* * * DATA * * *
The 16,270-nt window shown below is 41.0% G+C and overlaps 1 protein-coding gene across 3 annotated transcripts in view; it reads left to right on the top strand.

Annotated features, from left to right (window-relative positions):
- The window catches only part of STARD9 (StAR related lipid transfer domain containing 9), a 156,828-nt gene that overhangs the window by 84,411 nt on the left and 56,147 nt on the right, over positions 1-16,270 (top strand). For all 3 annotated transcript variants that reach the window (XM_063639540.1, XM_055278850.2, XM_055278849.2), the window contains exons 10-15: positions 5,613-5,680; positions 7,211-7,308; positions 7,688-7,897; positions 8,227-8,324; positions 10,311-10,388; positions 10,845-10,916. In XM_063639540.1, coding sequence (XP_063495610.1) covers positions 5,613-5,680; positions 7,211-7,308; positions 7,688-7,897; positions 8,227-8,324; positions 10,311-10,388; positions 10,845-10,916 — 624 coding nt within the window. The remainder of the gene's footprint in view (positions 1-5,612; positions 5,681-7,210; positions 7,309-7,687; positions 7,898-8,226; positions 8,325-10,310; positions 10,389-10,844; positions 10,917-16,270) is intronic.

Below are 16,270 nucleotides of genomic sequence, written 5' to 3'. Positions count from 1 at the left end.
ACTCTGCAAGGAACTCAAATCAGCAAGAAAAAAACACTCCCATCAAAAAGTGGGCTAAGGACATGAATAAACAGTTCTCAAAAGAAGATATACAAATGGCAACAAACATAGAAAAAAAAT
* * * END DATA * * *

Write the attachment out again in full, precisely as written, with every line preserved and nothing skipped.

The 16,270-nt window shown below is 41.0% G+C and overlaps 1 protein-coding gene across 3 annotated transcripts in view; it reads left to right on the top strand.

Annotated features, from left to right (window-relative positions):
- The window catches only part of STARD9 (StAR related lipid transfer domain containing 9), a 156,828-nt gene that overhangs the window by 84,411 nt on the left and 56,147 nt on the right, over positions 1-16,270 (top strand). For all 3 annotated transcript variants that reach the window (XM_063639540.1, XM_055278850.2, XM_055278849.2), the window contains exons 10-15: positions 5,613-5,680; positions 7,211-7,308; positions 7,688-7,897; positions 8,227-8,324; positions 10,311-10,388; positions 10,845-10,916. In XM_063639540.1, coding sequence (XP_063495610.1) covers positions 5,613-5,680; positions 7,211-7,308; positions 7,688-7,897; positions 8,227-8,324; positions 10,311-10,388; positions 10,845-10,916 — 624 coding nt within the window. The remainder of the gene's footprint in view (positions 1-5,612; positions 5,681-7,210; positions 7,309-7,687; positions 7,898-8,226; positions 8,325-10,310; positions 10,389-10,844; positions 10,917-16,270) is intronic.

Below are 16,270 nucleotides of genomic sequence, written 5' to 3'. Positions count from 1 at the left end.
ACTCTGCAAGGAACTCAAATCAGCAAGAAAAAAACACTCCCATCAAAAAGTGGGCTAAGGACATGAATAAACAGTTCTCAAAAGAAGATATACAAATGGCAACAAACATAGAAAAAAAAT